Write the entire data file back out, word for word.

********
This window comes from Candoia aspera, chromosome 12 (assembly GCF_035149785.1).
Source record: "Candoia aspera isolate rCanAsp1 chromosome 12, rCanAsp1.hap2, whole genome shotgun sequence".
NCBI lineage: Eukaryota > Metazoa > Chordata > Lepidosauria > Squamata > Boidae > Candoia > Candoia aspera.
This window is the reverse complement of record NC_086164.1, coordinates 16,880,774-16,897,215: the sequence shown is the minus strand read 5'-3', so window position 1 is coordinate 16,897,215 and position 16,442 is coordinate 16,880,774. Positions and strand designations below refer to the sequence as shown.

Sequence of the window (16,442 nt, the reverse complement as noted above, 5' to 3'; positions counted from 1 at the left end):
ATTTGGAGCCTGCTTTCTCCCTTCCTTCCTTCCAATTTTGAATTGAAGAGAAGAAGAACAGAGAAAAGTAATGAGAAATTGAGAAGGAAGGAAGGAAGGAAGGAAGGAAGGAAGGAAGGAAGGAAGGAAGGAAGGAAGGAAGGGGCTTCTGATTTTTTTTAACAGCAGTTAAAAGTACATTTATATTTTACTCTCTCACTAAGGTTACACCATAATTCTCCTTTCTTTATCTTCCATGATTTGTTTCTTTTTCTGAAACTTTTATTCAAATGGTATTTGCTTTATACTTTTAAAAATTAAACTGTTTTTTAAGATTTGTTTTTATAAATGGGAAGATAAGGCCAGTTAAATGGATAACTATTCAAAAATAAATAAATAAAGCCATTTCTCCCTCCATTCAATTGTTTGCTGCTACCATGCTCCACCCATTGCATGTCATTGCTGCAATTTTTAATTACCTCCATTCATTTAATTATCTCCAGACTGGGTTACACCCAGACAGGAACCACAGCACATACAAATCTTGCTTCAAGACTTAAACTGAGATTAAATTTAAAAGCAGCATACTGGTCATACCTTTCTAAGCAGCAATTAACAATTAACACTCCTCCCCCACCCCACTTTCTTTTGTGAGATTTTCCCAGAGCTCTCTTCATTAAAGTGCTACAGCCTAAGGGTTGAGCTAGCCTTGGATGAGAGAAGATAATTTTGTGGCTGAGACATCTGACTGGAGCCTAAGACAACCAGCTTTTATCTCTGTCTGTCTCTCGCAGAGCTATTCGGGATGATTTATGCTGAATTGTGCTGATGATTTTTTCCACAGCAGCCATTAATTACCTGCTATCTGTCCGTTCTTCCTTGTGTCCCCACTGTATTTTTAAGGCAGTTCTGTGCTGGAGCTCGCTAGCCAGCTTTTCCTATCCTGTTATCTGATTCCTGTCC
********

This window comes from Candoia aspera, chromosome 12 (assembly GCF_035149785.1).
Source record: "Candoia aspera isolate rCanAsp1 chromosome 12, rCanAsp1.hap2, whole genome shotgun sequence".
NCBI lineage: Eukaryota > Metazoa > Chordata > Lepidosauria > Squamata > Boidae > Candoia > Candoia aspera.
This window is the reverse complement of record NC_086164.1, coordinates 16,880,774-16,897,215: the sequence shown is the minus strand read 5'-3', so window position 1 is coordinate 16,897,215 and position 16,442 is coordinate 16,880,774. Positions and strand designations below refer to the sequence as shown.

Sequence of the window (16,442 nt, the reverse complement as noted above, 5' to 3'; positions counted from 1 at the left end):
ATTTGGAGCCTGCTTTCTCCCTTCCTTCCTTCCAATTTTGAATTGAAGAGAAGAAGAACAGAGAAAAGTAATGAGAAATTGAGAAGGAAGGAAGGAAGGAAGGAAGGAAGGAAGGAAGGAAGGAAGGAAGGAAGGAAGGAAGGGGCTTCTGATTTTTTTTAACAGCAGTTAAAAGTACATTTATATTTTACTCTCTCACTAAGGTTACACCATAATTCTCCTTTCTTTATCTTCCATGATTTGTTTCTTTTTCTGAAACTTTTATTCAAATGGTATTTGCTTTATACTTTTAAAAATTAAACTGTTTTTTAAGATTTGTTTTTATAAATGGGAAGATAAGGCCAGTTAAATGGATAACTATTCAAAAATAAATAAATAAAGCCATTTCTCCCTCCATTCAATTGTTTGCTGCTACCATGCTCCACCCATTGCATGTCATTGCTGCAATTTTTAATTACCTCCATTCATTTAATTATCTCCAGACTGGGTTACACCCAGACAGGAACCACAGCACATACAAATCTTGCTTCAAGACTTAAACTGAGATTAAATTTAAAAGCAGCATACTGGTCATACCTTTCTAAGCAGCAATTAACAATTAACACTCCTCCCCCACCCCACTTTCTTTTGTGAGATTTTCCCAGAGCTCTCTTCATTAAAGTGCTACAGCCTAAGGGTTGAGCTAGCCTTGGATGAGAGAAGATAATTTTGTGGCTGAGACATCTGACTGGAGCCTAAGACAACCAGCTTTTATCTCTGTCTGTCTCTCGCAGAGCTATTCGGGATGATTTATGCTGAATTGTGCTGATGATTTTTTCCACAGCAGCCATTAATTACCTGCTATCTGTCCGTTCTTCCTTGTGTCCCCACTGTATTTTTAAGGCAGTTCTGTGCTGGAGCTCGCTAGCCAGCTTTTCCTATCCTGTTATCTGATTCCTGTCC